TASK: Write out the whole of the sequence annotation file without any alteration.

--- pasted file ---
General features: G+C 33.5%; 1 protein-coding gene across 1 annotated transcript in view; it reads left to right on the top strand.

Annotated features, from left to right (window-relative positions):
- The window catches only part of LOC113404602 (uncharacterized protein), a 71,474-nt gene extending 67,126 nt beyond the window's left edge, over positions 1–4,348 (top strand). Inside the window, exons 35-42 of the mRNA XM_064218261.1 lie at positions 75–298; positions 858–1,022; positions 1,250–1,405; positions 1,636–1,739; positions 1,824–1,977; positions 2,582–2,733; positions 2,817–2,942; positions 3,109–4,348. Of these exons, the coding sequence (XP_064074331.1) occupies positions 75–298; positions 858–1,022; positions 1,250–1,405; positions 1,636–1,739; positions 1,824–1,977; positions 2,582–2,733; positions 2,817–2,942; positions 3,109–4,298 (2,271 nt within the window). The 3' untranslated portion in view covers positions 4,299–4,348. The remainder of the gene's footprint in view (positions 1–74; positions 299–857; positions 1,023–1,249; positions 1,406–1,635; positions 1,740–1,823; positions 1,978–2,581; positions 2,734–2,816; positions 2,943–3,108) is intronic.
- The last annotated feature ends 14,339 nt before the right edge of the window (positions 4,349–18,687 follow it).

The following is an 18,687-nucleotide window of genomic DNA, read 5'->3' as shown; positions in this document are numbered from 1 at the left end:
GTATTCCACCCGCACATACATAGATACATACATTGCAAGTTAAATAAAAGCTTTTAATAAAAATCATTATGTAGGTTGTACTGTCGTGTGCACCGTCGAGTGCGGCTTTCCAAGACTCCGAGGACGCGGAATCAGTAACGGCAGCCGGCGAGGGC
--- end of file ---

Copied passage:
General features: G+C 33.5%; 1 protein-coding gene across 1 annotated transcript in view; it reads left to right on the top strand.

Annotated features, from left to right (window-relative positions):
- The window catches only part of LOC113404602 (uncharacterized protein), a 71,474-nt gene extending 67,126 nt beyond the window's left edge, over positions 1–4,348 (top strand). Inside the window, exons 35-42 of the mRNA XM_064218261.1 lie at positions 75–298; positions 858–1,022; positions 1,250–1,405; positions 1,636–1,739; positions 1,824–1,977; positions 2,582–2,733; positions 2,817–2,942; positions 3,109–4,348. Of these exons, the coding sequence (XP_064074331.1) occupies positions 75–298; positions 858–1,022; positions 1,250–1,405; positions 1,636–1,739; positions 1,824–1,977; positions 2,582–2,733; positions 2,817–2,942; positions 3,109–4,298 (2,271 nt within the window). The 3' untranslated portion in view covers positions 4,299–4,348. The remainder of the gene's footprint in view (positions 1–74; positions 299–857; positions 1,023–1,249; positions 1,406–1,635; positions 1,740–1,823; positions 1,978–2,581; positions 2,734–2,816; positions 2,943–3,108) is intronic.
- The last annotated feature ends 14,339 nt before the right edge of the window (positions 4,349–18,687 follow it).

The following is an 18,687-nucleotide window of genomic DNA, read 5'->3' as shown; positions in this document are numbered from 1 at the left end:
GTATTCCACCCGCACATACATAGATACATACATTGCAAGTTAAATAAAAGCTTTTAATAAAAATCATTATGTAGGTTGTACTGTCGTGTGCACCGTCGAGTGCGGCTTTCCAAGACTCCGAGGACGCGGAATCAGTAACGGCAGCCGGCGAGGGC